This week: Senate Republicans take up tax reform
© Greg Nash

Senate Republicans are aiming to move their tax-reform legislation this week as they race to get a bill on President Trump’s desk by the end of the year.

House Republicans passed their tax plan before the Thanksgiving holiday, and the Senate GOP hopes to follow suit with its own version.

The margin for error in Senate Majority Leader Mitch McConnellAddison (Mitch) Mitchell McConnellSessions: 'We should be like Canada' in how we take in immigrants NSA spying program overcomes key Senate hurdle Overnight Finance: Lawmakers see shutdown odds rising | Trump calls for looser rules for bank loans | Consumer bureau moves to revise payday lending rule | Trump warns China on trade deficit MORE's (R-Ky.) chamber is far narrower than what Speaker Paul RyanPaul Davis RyanGOP leaders pitch children's health funding in plan to avert shutdown Lawmakers see shutdown’s odds rising Fix what we’ve got and make Medicare right this year MORE (R-Wis.) had to work with.

Ryan could afford more than 20 defections; McConnell can only lose two of his senators. Even two defections would require Vice President Pence to cast a tie-breaking vote.

No Senate Democrats are expected to support the bill, despite being courted by the White House.

Plenty of obstacles remain before passage is secure in the Senate.

Sen. Ron JohnsonRonald (Ron) Harold JohnsonGOP senators eager for Romney to join them The House needs to help patients from being victimized by antiquated technology Comey’s original Clinton memo released, cites possible violations MORE (R-Wis.) came out against the bill, saying that it helps corporations more than other businesses. But he told a Wisconsin radio station last week that he’s “encouraged” by discussions with the Senate Finance Committee.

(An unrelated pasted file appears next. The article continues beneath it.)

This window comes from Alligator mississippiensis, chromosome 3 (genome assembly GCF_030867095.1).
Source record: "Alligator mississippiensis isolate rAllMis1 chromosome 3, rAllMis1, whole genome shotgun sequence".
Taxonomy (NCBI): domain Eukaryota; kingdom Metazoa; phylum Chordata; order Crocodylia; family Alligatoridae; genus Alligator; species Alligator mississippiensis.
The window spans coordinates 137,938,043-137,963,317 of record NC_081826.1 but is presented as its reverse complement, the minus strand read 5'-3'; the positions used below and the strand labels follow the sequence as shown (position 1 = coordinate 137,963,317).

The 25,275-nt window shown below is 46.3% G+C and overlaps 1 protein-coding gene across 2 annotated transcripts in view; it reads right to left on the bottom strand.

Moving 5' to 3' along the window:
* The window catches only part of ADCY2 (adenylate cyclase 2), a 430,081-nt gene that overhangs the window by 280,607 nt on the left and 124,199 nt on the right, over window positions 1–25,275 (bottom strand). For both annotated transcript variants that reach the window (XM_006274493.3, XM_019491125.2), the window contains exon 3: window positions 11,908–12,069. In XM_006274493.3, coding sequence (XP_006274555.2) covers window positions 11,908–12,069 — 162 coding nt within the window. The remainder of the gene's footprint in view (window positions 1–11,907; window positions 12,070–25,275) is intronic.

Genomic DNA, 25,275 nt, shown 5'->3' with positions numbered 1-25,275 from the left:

Other senators, like Sen. Bob CorkerRobert (Bob) Phillips CorkerSenate campaign fundraising reports roll in Congress should take the lead on reworking a successful Iran deal North Korea tensions ease ahead of Winter Olympics MORE (R-Tenn.), have expressed concerns about the bill’s impact on the deficit.

Still more senators are skeptical of including a repeal of ObamaCare’s individual mandate requiring people to buy health insurance or pay a penalty.

In a positive sign for GOP leaders, Sen. Lisa MurkowskiLisa Ann MurkowskiSessions torched by lawmakers for marijuana move Calif. Republican attacks Sessions over marijuana policy Trump's executive order on minerals will boost national defense MORE (R-Alaska), a key swing vote, said last week that she supports repealing the individual mandate. 
 
But Sen. Susan CollinsSusan Margaret CollinsDemocrats search for 51st net neutrality vote Overnight Tech: States sue FCC over net neutrality repeal | Senate Dems reach 50 votes on measure to override repeal | Dems press Apple on phone slowdowns, kids' health | New Android malware found Overnight Regulation: Dems claim 50 votes in Senate to block net neutrality repeal | Consumer bureau takes first step to revising payday lending rule | Trump wants to loosen rules on bank loans | Pentagon, FDA to speed up military drug approvals MORE (R-Maine), meanwhile, has said that a bipartisan ObamaCare stabilization bill from Sens. Lamar AlexanderAndrew (Lamar) Lamar AlexanderWeek ahead: Lawmakers near deal on children's health funding Ryan suggests room for bipartisanship on ObamaCare Time to end fiscal year foolishness MORE (R-Tenn.) and Patty MurrayPatricia (Patty) Lynn MurrayCDC director to miss fourth hearing because of potential ethics issues Week ahead: Lawmakers near deal on children's health funding Ryan suggests room for bipartisanship on ObamaCare MORE (D-Wash.) and another measure to provide stability funding known as reinsurance should pass before a tax bill with individual mandate repeal.